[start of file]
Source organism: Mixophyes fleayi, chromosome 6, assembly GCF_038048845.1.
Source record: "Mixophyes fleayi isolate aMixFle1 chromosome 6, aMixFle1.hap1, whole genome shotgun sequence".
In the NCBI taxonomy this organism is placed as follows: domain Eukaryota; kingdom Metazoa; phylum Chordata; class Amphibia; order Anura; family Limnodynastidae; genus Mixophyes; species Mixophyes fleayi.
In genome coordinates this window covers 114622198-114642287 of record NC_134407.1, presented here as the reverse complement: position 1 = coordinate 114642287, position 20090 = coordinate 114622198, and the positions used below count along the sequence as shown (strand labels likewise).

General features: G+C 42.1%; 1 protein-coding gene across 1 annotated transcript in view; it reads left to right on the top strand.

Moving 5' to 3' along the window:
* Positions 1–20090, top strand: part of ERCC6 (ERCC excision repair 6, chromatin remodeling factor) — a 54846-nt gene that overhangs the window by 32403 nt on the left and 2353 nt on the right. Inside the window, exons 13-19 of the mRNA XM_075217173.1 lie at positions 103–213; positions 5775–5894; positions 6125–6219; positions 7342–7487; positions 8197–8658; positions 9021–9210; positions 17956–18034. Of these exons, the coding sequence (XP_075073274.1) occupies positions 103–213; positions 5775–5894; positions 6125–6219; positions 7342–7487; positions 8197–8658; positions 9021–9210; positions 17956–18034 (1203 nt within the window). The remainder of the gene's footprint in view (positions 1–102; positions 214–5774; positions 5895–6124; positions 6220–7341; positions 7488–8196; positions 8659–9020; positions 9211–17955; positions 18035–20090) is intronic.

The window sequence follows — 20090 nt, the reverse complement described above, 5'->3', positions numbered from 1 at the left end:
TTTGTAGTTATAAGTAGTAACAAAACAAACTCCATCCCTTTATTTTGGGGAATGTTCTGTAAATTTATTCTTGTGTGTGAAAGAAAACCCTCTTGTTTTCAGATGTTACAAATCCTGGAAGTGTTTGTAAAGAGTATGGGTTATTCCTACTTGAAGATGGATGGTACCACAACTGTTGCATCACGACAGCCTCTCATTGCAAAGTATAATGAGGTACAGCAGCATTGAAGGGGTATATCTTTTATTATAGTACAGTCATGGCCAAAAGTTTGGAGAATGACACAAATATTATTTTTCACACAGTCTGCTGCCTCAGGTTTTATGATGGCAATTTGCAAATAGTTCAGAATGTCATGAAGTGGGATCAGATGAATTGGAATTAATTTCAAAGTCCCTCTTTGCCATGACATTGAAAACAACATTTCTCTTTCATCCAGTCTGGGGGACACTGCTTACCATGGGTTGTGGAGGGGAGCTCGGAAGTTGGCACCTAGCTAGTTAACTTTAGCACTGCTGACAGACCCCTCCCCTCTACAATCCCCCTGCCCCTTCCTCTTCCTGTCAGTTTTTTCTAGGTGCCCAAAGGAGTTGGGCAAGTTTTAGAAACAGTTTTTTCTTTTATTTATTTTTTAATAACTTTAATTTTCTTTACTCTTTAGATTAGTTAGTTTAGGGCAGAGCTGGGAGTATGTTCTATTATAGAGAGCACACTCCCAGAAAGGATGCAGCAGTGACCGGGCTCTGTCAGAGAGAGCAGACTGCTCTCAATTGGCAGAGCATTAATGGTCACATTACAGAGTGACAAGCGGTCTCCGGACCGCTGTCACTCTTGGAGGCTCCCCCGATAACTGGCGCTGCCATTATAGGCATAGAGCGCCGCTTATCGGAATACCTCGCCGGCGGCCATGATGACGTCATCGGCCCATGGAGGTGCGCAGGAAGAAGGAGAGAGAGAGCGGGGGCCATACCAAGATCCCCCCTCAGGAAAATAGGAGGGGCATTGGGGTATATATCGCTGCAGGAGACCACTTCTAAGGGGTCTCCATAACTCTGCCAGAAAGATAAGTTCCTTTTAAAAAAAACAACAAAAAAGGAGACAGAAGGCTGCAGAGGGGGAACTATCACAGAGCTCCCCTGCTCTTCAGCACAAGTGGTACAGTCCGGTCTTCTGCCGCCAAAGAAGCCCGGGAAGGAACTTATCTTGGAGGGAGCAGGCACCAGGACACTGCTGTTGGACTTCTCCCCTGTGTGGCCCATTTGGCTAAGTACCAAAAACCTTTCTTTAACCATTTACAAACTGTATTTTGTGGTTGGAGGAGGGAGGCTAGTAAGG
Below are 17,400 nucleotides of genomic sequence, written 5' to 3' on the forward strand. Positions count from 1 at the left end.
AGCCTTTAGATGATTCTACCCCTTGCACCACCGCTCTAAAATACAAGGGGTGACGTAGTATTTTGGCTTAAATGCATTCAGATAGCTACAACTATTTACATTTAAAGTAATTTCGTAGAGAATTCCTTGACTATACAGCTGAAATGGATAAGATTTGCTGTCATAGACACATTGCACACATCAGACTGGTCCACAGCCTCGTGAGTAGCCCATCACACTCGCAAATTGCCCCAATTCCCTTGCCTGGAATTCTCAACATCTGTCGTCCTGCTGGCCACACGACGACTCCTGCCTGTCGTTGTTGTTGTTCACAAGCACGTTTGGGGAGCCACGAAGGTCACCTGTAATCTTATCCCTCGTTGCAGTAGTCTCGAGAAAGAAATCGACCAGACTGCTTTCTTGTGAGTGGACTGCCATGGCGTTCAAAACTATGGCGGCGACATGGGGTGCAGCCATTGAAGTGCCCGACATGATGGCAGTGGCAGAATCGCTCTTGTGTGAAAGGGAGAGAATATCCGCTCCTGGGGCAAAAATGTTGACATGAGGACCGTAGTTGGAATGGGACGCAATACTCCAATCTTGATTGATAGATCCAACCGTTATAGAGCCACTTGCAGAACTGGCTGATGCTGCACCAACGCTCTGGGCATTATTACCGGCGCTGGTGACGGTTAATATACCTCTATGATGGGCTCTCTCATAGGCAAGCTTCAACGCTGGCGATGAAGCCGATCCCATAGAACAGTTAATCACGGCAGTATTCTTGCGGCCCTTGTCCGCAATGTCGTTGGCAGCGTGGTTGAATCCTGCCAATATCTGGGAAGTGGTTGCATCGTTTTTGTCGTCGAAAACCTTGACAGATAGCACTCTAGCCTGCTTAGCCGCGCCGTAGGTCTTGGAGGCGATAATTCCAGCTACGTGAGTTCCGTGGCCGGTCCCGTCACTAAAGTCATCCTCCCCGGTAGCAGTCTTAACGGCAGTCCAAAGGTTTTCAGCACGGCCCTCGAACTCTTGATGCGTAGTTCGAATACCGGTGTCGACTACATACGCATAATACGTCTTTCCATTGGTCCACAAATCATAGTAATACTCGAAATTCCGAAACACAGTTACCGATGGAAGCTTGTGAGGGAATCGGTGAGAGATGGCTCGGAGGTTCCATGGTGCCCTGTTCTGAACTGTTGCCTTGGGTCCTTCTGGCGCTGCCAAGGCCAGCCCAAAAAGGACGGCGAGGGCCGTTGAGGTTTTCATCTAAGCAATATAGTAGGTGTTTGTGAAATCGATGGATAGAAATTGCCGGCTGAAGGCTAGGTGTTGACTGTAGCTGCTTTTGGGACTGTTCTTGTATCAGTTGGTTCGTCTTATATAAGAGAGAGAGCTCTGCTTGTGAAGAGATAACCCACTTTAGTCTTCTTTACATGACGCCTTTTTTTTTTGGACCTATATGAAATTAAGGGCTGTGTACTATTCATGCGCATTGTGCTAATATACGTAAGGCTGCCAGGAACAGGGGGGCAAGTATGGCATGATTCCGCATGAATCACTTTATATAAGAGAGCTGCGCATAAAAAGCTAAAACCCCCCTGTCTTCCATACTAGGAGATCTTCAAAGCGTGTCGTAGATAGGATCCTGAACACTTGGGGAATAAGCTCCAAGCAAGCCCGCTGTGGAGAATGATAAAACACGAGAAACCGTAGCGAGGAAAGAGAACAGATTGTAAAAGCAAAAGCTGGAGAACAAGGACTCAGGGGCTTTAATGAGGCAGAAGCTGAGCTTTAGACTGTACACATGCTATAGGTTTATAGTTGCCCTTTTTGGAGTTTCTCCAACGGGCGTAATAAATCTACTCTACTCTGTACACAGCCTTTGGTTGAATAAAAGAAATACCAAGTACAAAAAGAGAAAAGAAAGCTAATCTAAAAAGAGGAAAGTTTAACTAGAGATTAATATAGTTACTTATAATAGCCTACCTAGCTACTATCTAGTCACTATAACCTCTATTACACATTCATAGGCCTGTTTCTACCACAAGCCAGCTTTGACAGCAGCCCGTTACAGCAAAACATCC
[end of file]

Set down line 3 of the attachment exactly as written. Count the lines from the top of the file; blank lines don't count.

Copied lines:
In the NCBI taxonomy this organism is placed as follows: domain Eukaryota; kingdom Metazoa; phylum Chordata; class Amphibia; order Anura; family Limnodynastidae; genus Mixophyes; species Mixophyes fleayi.